• Hydrogen is the most abundant element in the universe. But pure, or the elemental hydrogen, is very scarce. It almost always exists in compounds like with oxygen to form H2O, or water.
    • But when electric current is passed through water, it splits it into elemental oxygen and hydrogen through electrolysis. And if the electricity used for this process comes from a renewable source like wind or solar then the hydrogen thus produced is referred to as green hydrogen.
    • Colors attached to hydrogen indicate the source of electricity used to derive the hydrogen molecule. For instance, if coal is used, it is referred to as brown hydrogen.
  • Current Production:
    • Green hydrogen currently accounts for less than 1% of global hydrogen production due to it being expensive to produce.
    • A kilogram of black hydrogen costs USD 0.9-1.5 to produce while grey hydrogen costs USD 1.7-2.3 and blue hydrogen can cost anywhere from USD 1.3-3.6. However, green hydrogen costs USD 3.5-5.5 per kg, according to a 2020 analysis by the Council for Energy, Environment and Water.
  • Need for Producing Green Hydrogen:
    • Hydrogen is a great source of energy because of its high energy content per unit of weight, which is why it is used as rocket fuel.
    • Green hydrogen in particular is one of the cleanest sources of energy with close to zero emission. It can be used in fuel cells for cars or in energy-guzzling industries like fertilizers and steel manufacturing.
    • Countries across the world are working on building green hydrogen capacity as it can ensure energy security and also help in cutting carbon emission.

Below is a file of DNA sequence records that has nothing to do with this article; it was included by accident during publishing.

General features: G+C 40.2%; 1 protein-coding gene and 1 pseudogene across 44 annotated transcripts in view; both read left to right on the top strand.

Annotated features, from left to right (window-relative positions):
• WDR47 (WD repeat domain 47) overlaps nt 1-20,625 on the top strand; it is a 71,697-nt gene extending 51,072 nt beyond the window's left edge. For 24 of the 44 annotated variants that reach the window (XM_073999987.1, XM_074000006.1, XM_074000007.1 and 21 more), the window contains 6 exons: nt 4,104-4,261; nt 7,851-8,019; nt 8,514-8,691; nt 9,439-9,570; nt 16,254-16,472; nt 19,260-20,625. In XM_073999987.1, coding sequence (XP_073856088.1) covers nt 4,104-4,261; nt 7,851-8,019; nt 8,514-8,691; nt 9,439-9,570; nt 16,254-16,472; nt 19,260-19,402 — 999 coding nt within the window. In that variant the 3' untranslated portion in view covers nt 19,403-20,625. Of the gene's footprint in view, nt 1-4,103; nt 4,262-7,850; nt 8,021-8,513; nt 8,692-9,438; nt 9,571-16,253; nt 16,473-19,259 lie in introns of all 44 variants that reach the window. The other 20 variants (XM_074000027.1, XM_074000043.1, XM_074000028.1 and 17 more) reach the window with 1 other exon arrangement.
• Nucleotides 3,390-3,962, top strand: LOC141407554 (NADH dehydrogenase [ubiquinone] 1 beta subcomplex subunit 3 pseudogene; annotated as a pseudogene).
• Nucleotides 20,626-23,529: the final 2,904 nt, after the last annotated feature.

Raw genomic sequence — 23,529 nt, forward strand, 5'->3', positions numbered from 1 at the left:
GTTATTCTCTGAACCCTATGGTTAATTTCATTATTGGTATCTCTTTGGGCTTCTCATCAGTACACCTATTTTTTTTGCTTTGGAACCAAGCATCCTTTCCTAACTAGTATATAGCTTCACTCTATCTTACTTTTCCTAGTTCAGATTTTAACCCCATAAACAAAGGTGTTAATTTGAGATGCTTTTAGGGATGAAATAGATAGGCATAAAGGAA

• Green hydrogen has become a global buzzword, especially as the world is facing its biggest-ever energy crisis and the threat of climate change is turning into a reality.

What are the other Initiatives Related to Renewable energy?

Way Forward

  • There is a need to announce incentives to convince enough users of industrial hydrogen to adopt green hydrogen.
  • India needs to develop supply chains in the form of pipelines, tankers, intermediate storage and last leg distribution networks as well as put in place an effective skill development programme to ensure that lakhs of workers can be suitably trained to adapt to a viable green hydrogen economy.
  • India has the potential to bring down the cost of green hydrogen by using low-cost renewable generating plants and cost-curtailment experience gained through solar and wind reverse auctions.
    • Huge market potential, owing to the young demography and thriving economy, will be a long-term benefit for the government while pushing the application of hydrogen-based technologies.

For Infographic, click here.

UPSC Civil Services Examination Previous Year Question (PYQ)

Q. Hydrogen fuel cell vehicles produce one of the following as “exhaust” (2010)

(a) NH3
(b) CH4
(c) H2O
(d) H2O2

Ans: (c)

Exp:

  • A fuel cell is a device that converts chemical energy (energy stored in molecular bonds) into electrical energy.
  • It uses Hydrogen gas (H2) and Oxygen gas (O2) as fuel and the products of the reaction in the cell are water (H2O), electricity, and heat.
  • This is a big improvement over internal combustion engines, coal-burning power plants, and nuclear power plants, all of which produce harmful byproducts. Therefore, option (c) is the correct answer

Source: TH